Wednesday, July 31, 2013

How to Waste a Perfectly Good Crisis

Misunderstood. Alone. 
We're headed off to Palm Springs again in a week.  For those of you who don't know me well, Palm Springs in the summer is my happy place.

This year anticipation of the trip causes reflection because it reminds us of our last family vacation, when we learned Duane's mom had liver cancer. We cut our vacation short, and two weeks later, she died.

That started our year of crises. 
  • I doubted God's provision, so I took every class offered to me. My schedule was crazy as I taught seven different courses at six different schools. 
  • I crashed my car. 
  • Duane and his sisters sold his mom's house.
  • Duane and his sisters distributed the belongings.
  • We held a massive yard sale. 
  • I tore a tendon in my leg and couldn't walk for two weeks. 
In the last two months:
  • Duane experienced chest pain that emulated a heart attack.
  • He had a series of other health issues.
  • Our garage flooded three times.
  • Construction workers opened up walls in all rooms of our house to replace plastic pipes with copper pipes and then closed the pipes. We had open walls and fine layers of dust everywhere.
I think that's all, but maybe not. Who can keep track?

Through it all, we have fought to stay close to God. Overall, we have continued to trust God, but we do have moments when we don't do so well.  Last week, an interpersonal conflict pushed me over the edge. I met a friend for coffee and told her, "I'm done. I just don't want to do this anymore." 

I came home and found a blog from Frank Viola in my in-box.  He wrote:
We all face crises in our lives. They seem to come in seasons.For the Christian, a crisis is a divine opportunity to discover something fresh about our Lord.Unfortunately, many people waste the crises that come into their lives.
His point is that, God wants to birth new things in our lives through the difficulties we experience. The story of Joseph illustrates this principle. James 1 reassures us that if we embrace our trials instead of running away from them, "our faith will blossom under pressure" .  Romans 5 reminds us to celebrate during suffering because through the suffering we will grow in hope and learn to rely on God's goodness and faithfulness.

The thing is, after a season of crisis after crisis, I didn't want to learn anything new. I didn't want to blossom or grow in hope. I felt hurt. And angry. Tired. Misunderstood. Isolated. I didn't want to talk to God. I didn't want to listen to Him. I wanted vindication.

I thought about this as I scanned Viola's short entry. I hadn't even opened my Bible that day. I hadn't prayed.

As I read, I remembered: God is God. He knows me better than I know myself. My heart began to soften. God loves me. I need Him. He will not abandon me. Even if this situation doesn't work out as well as I would like, God is still good. He will take care of me.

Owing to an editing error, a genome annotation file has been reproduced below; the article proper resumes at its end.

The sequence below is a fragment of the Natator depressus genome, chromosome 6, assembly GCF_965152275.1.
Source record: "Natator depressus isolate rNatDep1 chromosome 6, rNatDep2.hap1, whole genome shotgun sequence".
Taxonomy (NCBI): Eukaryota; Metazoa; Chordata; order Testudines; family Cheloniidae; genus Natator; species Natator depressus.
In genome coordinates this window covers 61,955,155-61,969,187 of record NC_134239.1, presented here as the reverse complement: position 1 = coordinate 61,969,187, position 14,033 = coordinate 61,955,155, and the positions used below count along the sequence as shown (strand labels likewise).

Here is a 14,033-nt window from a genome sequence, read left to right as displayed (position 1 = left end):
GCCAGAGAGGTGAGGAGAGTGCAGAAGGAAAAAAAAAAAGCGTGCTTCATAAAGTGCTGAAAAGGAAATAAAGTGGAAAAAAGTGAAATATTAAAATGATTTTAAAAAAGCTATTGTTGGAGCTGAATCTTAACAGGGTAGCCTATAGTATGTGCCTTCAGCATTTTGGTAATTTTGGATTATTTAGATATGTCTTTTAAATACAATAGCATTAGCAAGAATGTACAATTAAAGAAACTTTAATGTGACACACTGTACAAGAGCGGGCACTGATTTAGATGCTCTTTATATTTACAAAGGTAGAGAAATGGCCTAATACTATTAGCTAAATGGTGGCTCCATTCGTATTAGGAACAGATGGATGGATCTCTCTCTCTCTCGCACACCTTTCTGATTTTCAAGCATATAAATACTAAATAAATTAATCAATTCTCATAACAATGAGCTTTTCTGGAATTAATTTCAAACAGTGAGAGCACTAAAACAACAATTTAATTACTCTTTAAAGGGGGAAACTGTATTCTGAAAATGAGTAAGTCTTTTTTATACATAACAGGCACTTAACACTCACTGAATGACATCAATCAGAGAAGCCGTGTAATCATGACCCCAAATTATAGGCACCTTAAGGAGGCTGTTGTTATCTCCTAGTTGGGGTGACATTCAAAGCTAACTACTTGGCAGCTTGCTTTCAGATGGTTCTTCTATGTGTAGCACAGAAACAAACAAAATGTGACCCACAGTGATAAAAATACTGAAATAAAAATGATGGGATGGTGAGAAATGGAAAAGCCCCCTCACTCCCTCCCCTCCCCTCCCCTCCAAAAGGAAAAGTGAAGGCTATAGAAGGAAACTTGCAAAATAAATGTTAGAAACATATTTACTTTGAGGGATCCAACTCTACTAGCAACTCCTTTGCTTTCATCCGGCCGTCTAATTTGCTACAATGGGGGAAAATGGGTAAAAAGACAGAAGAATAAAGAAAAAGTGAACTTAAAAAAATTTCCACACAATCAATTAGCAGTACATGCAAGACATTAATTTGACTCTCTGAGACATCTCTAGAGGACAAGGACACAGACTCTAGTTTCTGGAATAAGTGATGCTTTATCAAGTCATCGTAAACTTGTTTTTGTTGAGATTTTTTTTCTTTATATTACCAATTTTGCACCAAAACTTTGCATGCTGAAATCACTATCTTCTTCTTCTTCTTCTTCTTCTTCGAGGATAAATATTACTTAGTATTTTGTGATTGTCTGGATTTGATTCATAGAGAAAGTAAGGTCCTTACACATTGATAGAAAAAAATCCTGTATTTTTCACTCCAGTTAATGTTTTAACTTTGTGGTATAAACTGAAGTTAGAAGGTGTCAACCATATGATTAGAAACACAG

There are times when I'm tired, but I don't want to waste a crisis. I want to grow to be the kind of woman God had in mind when he created me.

Here's Viola's advice on how to waste a good crisis.  By the way, he says this is "not recommended."

1. When you are in crisis, don’t make any adjustments to your life.
2. When you are in crisis, forget that God is on the throne and that He is for you.
3. When you are in crisis, give power to the enemy by doubting your Lord.
4. When you are in crisis, forget that “this too shall pass,” live in the moment, and walk by sight rather than 
by faith.
5. When you are in crisis, do not fast, and neglect frequent prayer.

In the days before confessing to my friend that I was "done," I had done several of those things. I had forgotten God was on the throne and that He loved me, He was for me. In my imagination, I magnified the power of humans and doubted the faithfulness of God. I forgot that the situation was temporary and that it would ultimately pass. And finally, at the end, I kept my Bible and my prayer journal closed. 

After I finished reading, I closed my computer, and I prayed. 
This has been a year filled with crises, but it hasn't been a bad year. In fact, it's been a really beautiful year. I am in love with my husband, and my kids, and my friends. I'm grateful for moments of joy and moments of discovery. I've seen extraordinary things this year, things I would never have imagined could happen.

When we slow down, we see God's hand our lives. We see where He has protected us, provided for us, comforted us, guided us. We are not ever alone. We might not have seen those things if it weren't for the crises in our lives.

1 comment:

Stephanie said...

This is a beautiful post Erin! Thank you for sharing! I actually shared it with my best friend and think she will love it too! Hugs to you friend!